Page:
Average Mortgage Amount Hits a New Record High

The Motley Fool
The Motley Fool

Image source: Getty Images

It's no secret that home prices have been way up across the board for well over a year. That's because the demand for homes has been high, yet there hasn't been enough inventory to go around. And whenever demand meaningfully exceeds supply, there's the potential for prices to soar.

It's not surprising, then, to see that borrowers are taking out higher mortgages than ever to keep up with rising home prices. Last week, the average mortgage amount reached a record high of $418,500, according to the Mortgage Bankers Association.

But there's just one problem: Mortgage rates are starting off 2022 at a higher level than they were at in 2021. And while borrowers may have stretched their budgets last year to buy a home, they had the benefit of lower mortgage rates to help offset their higher loan amounts.

Right now, mortgage rates are still fairly competitive, historically speaking. But they're not as low as they were a year ago. That means home buyers who take out higher mortgages now risk getting in over their heads and struggling financially as a result.

How much of a mortgage can you afford?

As a general rule, it's a good idea to keep your monthly housing costs to 30% of your take-home pay, if not less. Those costs should include your mortgage payment, property taxes, homeowners insurance premiums, and any other recurring housing expense that's predictable (like homeowners association fees ).

You can use a mortgage calculator to see what loan amount you can afford based on the interest rate you think you'll qualify for and the amount of money you have for a down payment. Now, figuring what interest rate you'll snag is tough because rates can change from day to day. Plus, the rate you're eligible for depends on factors like your credit score and where you live.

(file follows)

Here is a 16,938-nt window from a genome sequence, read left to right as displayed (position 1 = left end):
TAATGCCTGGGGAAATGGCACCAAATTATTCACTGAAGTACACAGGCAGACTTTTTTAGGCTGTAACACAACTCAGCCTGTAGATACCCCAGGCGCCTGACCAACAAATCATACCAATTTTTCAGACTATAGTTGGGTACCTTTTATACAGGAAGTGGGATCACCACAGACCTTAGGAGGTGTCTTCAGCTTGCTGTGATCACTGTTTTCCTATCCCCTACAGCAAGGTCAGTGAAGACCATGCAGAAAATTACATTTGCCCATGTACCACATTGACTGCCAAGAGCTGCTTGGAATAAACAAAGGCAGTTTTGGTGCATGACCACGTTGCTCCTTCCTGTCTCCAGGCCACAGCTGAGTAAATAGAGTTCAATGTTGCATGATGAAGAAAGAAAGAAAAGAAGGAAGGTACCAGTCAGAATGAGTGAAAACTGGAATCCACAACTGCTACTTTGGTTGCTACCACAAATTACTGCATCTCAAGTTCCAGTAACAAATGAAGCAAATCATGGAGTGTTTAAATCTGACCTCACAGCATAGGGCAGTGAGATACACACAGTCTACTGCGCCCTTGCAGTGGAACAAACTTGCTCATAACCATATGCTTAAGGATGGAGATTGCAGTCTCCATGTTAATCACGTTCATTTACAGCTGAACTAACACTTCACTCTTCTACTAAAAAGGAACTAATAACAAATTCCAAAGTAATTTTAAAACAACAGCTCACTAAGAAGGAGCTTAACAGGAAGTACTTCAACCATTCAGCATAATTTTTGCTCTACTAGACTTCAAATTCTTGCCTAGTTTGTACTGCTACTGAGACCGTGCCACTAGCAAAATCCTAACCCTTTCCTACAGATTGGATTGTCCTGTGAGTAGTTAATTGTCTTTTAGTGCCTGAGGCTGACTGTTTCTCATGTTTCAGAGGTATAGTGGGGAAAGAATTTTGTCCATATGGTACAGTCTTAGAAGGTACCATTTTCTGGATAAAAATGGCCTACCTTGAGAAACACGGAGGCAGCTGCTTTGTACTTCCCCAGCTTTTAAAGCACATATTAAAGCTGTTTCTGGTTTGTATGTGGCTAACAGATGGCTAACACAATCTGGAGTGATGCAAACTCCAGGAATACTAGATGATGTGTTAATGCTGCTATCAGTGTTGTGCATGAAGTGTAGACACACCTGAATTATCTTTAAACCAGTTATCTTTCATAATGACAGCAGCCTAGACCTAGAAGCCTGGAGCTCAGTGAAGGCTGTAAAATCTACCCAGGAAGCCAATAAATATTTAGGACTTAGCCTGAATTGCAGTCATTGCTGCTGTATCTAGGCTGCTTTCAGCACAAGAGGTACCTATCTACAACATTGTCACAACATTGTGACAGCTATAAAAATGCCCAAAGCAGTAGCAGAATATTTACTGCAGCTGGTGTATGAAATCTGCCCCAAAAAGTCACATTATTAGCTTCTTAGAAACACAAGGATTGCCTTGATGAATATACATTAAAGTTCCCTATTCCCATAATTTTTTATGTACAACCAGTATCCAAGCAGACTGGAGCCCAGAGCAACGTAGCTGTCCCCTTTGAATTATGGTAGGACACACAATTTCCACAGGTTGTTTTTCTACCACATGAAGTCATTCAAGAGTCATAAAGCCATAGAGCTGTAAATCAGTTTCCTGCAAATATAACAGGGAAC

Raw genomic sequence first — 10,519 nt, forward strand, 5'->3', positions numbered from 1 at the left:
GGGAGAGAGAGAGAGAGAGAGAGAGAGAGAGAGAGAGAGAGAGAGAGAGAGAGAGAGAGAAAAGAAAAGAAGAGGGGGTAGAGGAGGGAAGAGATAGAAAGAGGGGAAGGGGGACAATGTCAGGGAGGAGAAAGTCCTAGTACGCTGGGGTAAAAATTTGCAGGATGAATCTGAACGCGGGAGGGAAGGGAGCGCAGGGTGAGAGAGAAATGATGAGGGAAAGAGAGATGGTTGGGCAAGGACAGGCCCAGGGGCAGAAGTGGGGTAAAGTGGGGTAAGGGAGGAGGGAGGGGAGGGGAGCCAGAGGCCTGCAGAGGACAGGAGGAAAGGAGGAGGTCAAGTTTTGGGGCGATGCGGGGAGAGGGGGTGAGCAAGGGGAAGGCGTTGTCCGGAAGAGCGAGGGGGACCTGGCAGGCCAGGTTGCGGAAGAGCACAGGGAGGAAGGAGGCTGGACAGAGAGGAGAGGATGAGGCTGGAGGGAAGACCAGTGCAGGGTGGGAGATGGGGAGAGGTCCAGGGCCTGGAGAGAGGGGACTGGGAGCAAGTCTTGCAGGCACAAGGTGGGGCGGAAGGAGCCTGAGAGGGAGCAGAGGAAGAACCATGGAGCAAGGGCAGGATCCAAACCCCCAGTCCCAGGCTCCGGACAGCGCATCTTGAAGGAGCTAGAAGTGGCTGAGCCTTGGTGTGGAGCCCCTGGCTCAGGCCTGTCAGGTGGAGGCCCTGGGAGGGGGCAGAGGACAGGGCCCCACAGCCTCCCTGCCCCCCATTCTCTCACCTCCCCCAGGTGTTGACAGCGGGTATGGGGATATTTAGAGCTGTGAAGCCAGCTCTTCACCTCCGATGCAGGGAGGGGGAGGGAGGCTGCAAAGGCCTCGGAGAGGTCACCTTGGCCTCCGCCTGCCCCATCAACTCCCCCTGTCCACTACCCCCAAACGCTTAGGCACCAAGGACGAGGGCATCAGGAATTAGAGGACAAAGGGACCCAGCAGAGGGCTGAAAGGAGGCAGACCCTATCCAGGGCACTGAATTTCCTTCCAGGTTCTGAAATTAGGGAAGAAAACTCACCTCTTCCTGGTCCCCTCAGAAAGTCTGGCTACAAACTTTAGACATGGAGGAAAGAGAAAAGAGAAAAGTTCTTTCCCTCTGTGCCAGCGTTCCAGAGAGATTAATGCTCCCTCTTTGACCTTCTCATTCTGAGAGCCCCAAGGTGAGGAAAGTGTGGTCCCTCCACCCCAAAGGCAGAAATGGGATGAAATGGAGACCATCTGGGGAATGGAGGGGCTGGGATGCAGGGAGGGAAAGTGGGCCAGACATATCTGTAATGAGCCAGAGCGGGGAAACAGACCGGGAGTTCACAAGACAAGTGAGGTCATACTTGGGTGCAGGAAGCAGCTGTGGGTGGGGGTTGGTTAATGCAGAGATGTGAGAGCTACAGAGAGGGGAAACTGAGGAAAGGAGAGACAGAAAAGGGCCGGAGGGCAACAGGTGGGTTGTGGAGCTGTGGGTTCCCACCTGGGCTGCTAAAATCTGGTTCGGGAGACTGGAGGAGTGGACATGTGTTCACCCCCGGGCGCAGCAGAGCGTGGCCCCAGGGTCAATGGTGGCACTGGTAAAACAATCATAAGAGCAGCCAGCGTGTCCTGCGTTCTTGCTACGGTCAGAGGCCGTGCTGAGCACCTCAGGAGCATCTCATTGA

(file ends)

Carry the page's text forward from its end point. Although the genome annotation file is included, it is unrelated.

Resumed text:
But if you take a look at how mortgage rates are averaging, you can get a sense of what rate you may be offered, or at least use that as a starting point in your calculations. And from there, you can figure out how much of a borrowing limit to set.

In fact, mortgage lenders themselves use formulas to determine how much of a loan amount you can qualify for. But it's important to run your own numbers and land on a figure you're comfortable with.

A lender might, based on your income and other factors, decide that you're eligible for a $450,000 mortgage. But if you're only comfortable borrowing $400,000, that's the limit you should stick to.

Will the average mortgage amount keep climbing?

Whether borrowers continue to take on higher home loans will depend heavily on how home prices trend in the coming months. If more inventory hits the market and home prices start to come down, buyers shouldn't have to borrow as heavily. But it's too soon to know when housing inventory will pick up in a meaningful way to narrow the gap between supply and demand and make a solid dent in home prices.

A historic opportunity to potentially save thousands on your mortgage

Chances are, interest rates won't stay put at multi-decade lows for much longer. That's why taking action today is crucial, whether you're wanting to refinance and cut your mortgage payment or you're ready to pull the trigger on a new home purchase.

Our expert recommends this company to find a low rate - and in fact he used them himself to refi (twice!).

Read our free review

We're firm believers in the Golden Rule, which is why editorial opinions are ours alone and have not been previously reviewed, approved, or endorsed by included advertisers. The Ascent does not cover all offers on the market. Editorial content from The Ascent is separate from The Motley Fool editorial content and is created by a different analyst team.The Motley Fool has a disclosure policy .

Comments / 1

Comments / 0